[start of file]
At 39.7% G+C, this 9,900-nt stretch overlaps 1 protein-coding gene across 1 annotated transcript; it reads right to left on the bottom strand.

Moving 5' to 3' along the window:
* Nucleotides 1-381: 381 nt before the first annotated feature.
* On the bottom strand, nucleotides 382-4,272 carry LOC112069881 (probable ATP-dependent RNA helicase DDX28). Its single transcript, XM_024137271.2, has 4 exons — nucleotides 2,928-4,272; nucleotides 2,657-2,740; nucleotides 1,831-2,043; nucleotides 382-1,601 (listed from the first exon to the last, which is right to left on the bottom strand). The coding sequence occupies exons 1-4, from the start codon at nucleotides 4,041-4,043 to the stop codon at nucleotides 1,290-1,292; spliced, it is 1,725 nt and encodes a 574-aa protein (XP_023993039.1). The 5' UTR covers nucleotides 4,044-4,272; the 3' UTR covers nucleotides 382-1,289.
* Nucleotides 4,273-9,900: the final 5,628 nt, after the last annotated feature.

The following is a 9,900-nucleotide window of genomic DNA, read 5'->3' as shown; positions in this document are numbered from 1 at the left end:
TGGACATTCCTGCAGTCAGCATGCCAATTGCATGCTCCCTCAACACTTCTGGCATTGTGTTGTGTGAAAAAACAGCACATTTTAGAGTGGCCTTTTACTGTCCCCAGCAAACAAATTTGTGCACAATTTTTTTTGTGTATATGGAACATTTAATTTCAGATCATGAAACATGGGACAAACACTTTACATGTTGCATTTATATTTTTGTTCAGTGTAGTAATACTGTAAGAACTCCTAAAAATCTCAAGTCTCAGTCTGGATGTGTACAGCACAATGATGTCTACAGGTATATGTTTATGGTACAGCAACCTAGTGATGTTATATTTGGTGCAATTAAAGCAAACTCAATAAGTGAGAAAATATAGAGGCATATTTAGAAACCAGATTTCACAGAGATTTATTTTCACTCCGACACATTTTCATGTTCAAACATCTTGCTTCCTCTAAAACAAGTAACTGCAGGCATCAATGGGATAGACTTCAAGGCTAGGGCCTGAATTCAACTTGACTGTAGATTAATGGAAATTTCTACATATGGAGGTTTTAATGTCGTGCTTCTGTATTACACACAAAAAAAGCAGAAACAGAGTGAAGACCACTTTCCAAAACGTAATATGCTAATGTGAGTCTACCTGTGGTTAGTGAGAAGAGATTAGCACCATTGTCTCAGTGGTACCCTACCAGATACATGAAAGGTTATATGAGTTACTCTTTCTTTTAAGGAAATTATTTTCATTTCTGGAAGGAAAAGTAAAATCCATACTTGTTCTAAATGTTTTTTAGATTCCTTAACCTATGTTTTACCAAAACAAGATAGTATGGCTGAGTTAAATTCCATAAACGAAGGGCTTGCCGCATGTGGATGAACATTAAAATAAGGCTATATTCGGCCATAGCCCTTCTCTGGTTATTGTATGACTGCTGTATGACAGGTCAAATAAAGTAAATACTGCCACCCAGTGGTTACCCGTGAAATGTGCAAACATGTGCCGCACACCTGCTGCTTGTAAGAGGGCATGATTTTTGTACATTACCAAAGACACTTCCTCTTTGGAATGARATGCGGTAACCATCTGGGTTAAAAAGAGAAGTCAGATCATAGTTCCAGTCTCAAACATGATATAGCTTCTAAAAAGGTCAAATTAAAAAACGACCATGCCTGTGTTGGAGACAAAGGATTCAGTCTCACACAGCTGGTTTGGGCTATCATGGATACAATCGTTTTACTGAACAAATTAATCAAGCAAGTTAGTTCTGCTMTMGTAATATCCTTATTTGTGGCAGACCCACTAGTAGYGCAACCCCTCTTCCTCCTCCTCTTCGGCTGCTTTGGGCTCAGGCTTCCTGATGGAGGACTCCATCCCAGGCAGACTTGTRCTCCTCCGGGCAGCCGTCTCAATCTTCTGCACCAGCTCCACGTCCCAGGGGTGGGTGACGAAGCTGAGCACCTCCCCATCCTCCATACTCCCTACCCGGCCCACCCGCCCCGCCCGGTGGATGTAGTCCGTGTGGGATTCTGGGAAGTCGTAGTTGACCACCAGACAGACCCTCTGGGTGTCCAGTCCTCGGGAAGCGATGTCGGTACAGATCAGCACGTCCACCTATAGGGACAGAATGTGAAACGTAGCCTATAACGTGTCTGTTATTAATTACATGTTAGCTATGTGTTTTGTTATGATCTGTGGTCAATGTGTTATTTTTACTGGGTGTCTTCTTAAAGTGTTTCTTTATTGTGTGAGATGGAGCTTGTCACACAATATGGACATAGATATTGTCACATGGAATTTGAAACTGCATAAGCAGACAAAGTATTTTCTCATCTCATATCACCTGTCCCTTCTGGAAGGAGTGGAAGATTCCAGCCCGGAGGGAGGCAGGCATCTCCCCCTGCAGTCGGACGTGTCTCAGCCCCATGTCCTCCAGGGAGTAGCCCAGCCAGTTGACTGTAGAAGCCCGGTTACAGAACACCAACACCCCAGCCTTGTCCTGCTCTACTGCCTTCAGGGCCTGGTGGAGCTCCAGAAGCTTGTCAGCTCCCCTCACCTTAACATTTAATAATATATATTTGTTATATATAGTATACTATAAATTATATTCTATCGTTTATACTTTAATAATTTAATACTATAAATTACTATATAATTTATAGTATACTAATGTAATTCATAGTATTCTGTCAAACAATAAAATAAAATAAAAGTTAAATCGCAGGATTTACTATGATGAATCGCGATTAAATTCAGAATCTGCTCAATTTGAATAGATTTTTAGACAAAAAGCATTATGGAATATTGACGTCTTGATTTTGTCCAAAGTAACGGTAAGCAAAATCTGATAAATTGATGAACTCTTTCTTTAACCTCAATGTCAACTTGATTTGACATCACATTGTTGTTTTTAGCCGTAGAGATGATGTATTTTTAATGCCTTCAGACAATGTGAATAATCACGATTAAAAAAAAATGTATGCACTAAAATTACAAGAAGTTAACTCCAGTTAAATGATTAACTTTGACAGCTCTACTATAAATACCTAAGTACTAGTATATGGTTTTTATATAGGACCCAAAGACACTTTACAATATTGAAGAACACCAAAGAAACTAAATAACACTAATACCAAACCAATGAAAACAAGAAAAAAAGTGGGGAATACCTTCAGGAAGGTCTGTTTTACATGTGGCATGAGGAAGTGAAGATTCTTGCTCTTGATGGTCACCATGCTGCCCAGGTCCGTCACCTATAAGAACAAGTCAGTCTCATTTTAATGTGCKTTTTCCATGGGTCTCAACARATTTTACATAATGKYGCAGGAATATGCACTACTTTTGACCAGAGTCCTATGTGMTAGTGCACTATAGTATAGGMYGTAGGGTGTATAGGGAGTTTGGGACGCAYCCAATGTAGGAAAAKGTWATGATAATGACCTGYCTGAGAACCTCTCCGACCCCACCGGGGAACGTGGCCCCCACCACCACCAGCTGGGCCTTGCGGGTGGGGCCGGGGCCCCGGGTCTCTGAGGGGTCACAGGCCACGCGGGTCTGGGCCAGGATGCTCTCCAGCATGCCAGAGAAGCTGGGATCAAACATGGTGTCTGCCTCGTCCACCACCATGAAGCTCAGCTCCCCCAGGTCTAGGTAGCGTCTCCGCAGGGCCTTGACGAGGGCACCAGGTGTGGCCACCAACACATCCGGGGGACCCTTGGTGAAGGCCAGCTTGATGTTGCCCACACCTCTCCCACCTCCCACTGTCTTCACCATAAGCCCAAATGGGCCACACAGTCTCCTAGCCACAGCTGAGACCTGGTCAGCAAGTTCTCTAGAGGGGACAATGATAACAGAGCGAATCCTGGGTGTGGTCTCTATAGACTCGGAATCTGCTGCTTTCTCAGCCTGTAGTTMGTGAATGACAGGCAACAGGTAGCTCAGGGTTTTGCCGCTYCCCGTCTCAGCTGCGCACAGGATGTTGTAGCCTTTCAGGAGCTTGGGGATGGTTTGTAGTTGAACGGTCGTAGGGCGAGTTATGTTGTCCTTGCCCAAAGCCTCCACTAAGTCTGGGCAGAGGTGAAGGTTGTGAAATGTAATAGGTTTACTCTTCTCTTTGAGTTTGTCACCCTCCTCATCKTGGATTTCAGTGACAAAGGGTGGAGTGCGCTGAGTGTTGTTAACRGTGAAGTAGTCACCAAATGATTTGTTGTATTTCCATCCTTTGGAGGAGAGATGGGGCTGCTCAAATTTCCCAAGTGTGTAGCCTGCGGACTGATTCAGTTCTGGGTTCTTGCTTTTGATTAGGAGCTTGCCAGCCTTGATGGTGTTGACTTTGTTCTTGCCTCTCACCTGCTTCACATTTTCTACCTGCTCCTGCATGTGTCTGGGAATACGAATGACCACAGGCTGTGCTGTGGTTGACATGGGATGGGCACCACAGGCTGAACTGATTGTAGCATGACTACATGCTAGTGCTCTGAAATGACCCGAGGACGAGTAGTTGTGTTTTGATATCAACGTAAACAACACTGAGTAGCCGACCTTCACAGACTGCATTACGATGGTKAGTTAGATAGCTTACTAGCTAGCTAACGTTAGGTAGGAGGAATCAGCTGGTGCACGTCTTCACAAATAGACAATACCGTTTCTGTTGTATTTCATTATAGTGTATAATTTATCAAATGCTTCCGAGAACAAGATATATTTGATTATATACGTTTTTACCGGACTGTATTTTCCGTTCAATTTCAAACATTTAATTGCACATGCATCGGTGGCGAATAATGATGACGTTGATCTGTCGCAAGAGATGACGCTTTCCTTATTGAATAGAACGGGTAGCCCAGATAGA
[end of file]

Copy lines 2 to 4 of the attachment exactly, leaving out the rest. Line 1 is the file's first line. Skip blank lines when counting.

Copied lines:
Moving 5' to 3' along the window:
* Nucleotides 1-381: 381 nt before the first annotated feature.
* On the bottom strand, nucleotides 382-4,272 carry LOC112069881 (probable ATP-dependent RNA helicase DDX28). Its single transcript, XM_024137271.2, has 4 exons — nucleotides 2,928-4,272; nucleotides 2,657-2,740; nucleotides 1,831-2,043; nucleotides 382-1,601 (listed from the first exon to the last, which is right to left on the bottom strand). The coding sequence occupies exons 1-4, from the start codon at nucleotides 4,041-4,043 to the stop codon at nucleotides 1,290-1,292; spliced, it is 1,725 nt and encodes a 574-aa protein (XP_023993039.1). The 5' UTR covers nucleotides 4,044-4,272; the 3' UTR covers nucleotides 382-1,289.